Biotechs' Fusion Fever


By Arlene Weintraub From Wall Street's initial reaction to the latest big-biotech marriage, it might seem the future of such mergers is cloudy. On Aug. 21, OSI Pharmaceuticals (OSIP) announced it would buy Eyetech Pharmaceuticals (EYET) for $935 million in stock and cash -- a whopping 43% premium over Eyetech's most recent closing price of $14 a share. Eyetech investors were thrilled, pushing its shares up 29.6%, to $18.13 on Aug. 22.

But OSI shareholders balked, stomping its stock down 21.7%, to $31.92, and raising questions among analysts about whether the deal can be consummated at the new valuations. OSI investors seem to be questioning whether any synergy exists between the two companies: OSI focuses on cancer and diabetes, while Eyetech's strength is treatments for eye diseases.

UNDER-THE-RADAR BARGAINS? Still, the volatile reaction to the deal isn't likely to dampen the growing appetite for biotech mergers. More than eight biotech acquisitions were announced in the second quarter of 2005 alone, valued at more than $5 billion. Leading the pack were Pfizer's (PFE) $1.9 billion buyout of Vicuron Pharmaceuticals (MICU) and the $1.6 billion merger of Shire Pharmaceuticals (SHPGF) and Transkaryotic Therapies (TKTX).

Analysts expect the merger mania to continue, driven by two important catalysts. First, despite a rebound in the biotech indices this year, many companies are still trading at relatively low valuations.

True, the Amex Biotech Index has gained 20.5% in the last three months, but much of that runup has been driven by giants Amgen (AMGN) and Genentech (DNA), both of which have seen their stocks fly on positive earnings news. Take both these leaders out of the index, however, and the index is up just 13% -- a sure sign there are smaller, under-the-radar players, whose valuations potential acquirers might deem attractive.

ONCOLOGY TARGETS. The second trend fueling consolidation: The American Job Creation Act, which is allowing some large companies to repatriate foreign earnings at a reduced tax rate. In the Big-Pharma space, that repatriation could free up a lot of cash for deals. Pfizer alone has repatriated $36 billion this year, and with the Vicuron deal, it demonstrated its hankering to spend the money by beefing up its pipeline with biotech drugs. Vicuron has a number of promising candidates to treat infectious disease.

As for which biotech concerns might get scooped up next, analysts are keeping a close eye on the oncology sector. Andrew McDonald, a biotech research analyst for Think Equity Partners in San Francisco, says BioCryst Pharmaceuticals (BCRX) is a likely takeover target in the cancer space. The Birmingham (Ala.)-based biotech is testing a leukemia remedy.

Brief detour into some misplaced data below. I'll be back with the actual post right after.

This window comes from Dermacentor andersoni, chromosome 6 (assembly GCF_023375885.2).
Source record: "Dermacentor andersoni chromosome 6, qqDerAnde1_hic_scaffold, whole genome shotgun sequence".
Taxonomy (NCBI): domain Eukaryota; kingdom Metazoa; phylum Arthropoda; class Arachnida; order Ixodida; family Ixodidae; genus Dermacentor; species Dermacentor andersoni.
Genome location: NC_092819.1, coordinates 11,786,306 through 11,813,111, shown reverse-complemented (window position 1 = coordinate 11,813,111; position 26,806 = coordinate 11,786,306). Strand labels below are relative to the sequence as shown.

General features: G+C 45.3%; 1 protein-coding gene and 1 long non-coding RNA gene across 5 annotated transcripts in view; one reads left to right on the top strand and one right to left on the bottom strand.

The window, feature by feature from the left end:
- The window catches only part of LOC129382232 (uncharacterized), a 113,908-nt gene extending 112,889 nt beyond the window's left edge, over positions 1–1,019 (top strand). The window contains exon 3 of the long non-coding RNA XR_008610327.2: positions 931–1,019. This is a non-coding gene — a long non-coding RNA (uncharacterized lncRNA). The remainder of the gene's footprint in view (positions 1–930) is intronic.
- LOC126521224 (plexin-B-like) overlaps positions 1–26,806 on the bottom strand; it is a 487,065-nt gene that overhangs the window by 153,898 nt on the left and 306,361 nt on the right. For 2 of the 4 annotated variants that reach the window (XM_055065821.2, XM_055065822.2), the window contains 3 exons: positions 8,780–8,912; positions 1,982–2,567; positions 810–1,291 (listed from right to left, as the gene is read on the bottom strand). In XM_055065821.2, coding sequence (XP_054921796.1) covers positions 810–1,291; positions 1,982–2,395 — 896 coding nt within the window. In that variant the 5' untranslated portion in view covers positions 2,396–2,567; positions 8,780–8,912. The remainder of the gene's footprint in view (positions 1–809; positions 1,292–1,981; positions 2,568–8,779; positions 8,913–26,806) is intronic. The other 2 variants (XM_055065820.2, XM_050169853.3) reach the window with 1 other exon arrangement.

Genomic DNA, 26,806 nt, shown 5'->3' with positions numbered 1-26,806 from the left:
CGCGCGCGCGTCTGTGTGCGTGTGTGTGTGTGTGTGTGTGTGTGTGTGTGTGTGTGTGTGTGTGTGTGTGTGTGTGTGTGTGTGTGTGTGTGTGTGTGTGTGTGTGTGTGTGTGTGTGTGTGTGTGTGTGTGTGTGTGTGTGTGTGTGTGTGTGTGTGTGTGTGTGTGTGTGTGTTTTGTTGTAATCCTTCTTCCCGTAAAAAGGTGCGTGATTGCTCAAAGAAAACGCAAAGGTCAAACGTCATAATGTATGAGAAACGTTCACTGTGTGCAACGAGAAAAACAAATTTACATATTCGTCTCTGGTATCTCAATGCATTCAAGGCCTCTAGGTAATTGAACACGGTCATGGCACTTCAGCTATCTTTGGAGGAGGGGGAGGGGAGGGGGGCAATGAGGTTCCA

"The drug is showing potential for expanded indications," McDonald says, and at $7.20 a share, the stock "is fairly undervalued." Christopher Raymond, an analyst for R.W. Baird & Co. in Chicago, names MGI Pharma (MOGN) and NeoPharm (NEOL) as other attractive targets in oncology.

LITTLE IPO ACTION. So who is likely to be shopping for biotech? Most analysts are betting the biggest moves will be made by well-capitalized drugmakers seeking to improve their pipelines. McDonald names Bristol-Myers Squibb (BMY) as a likely acquirer in the oncology arena. And biotech giant Amgen -- which acquired Tularik last year as part of its effort to boost its research in cancer, inflammatory disease, and metabolic disorders -- could go hunting for more worthy candidates.

These takeover artists might also find their targets in the large list of biotech outfits hoping to go public. Despite the rebound in biotech stocks, the appetite for initial public offerings in the sector is virtually nonexistent. In the second quarter, only two biotechs went public, raising just $74 million -- the lowest sum mustered by the sector since 2003, according to life-sciences merchant bank Burrill & Co.

Since that year, the biotechs that have IPO'd have seen their stock prices fall by an average of 5%, making it even less likely investors will smile on such outfits that try to go public in the near future. Earlier this year, Peninsula Pharmaceuticals cancelled its IPO and instead opted to be bought out by Johnson & Johnson (JNJ) for $245 million. Analysts expect to see more such deals this year.

STAMPEDING TO FUNDS. If investors continue to flock to biotechs that are already public, as they have in recent weeks, it will only fuel the merger trend. In the week ended Aug. 3, investors poured $2.1 million into dedicated health-care and biotech mutual funds -- the ninth week in a row that such funds enjoyed a large influx of dollars.

"This is one of the largest inflows into dedicated biotech funds I've ever seen," says Baird's Raymond. "That money has to go somewhere." Investors likely realize sure bets in biotech don't exist, but this sector may offer better opportunities than elsewhere in the near term.

Weintraub is BusinessWeek's science department editor


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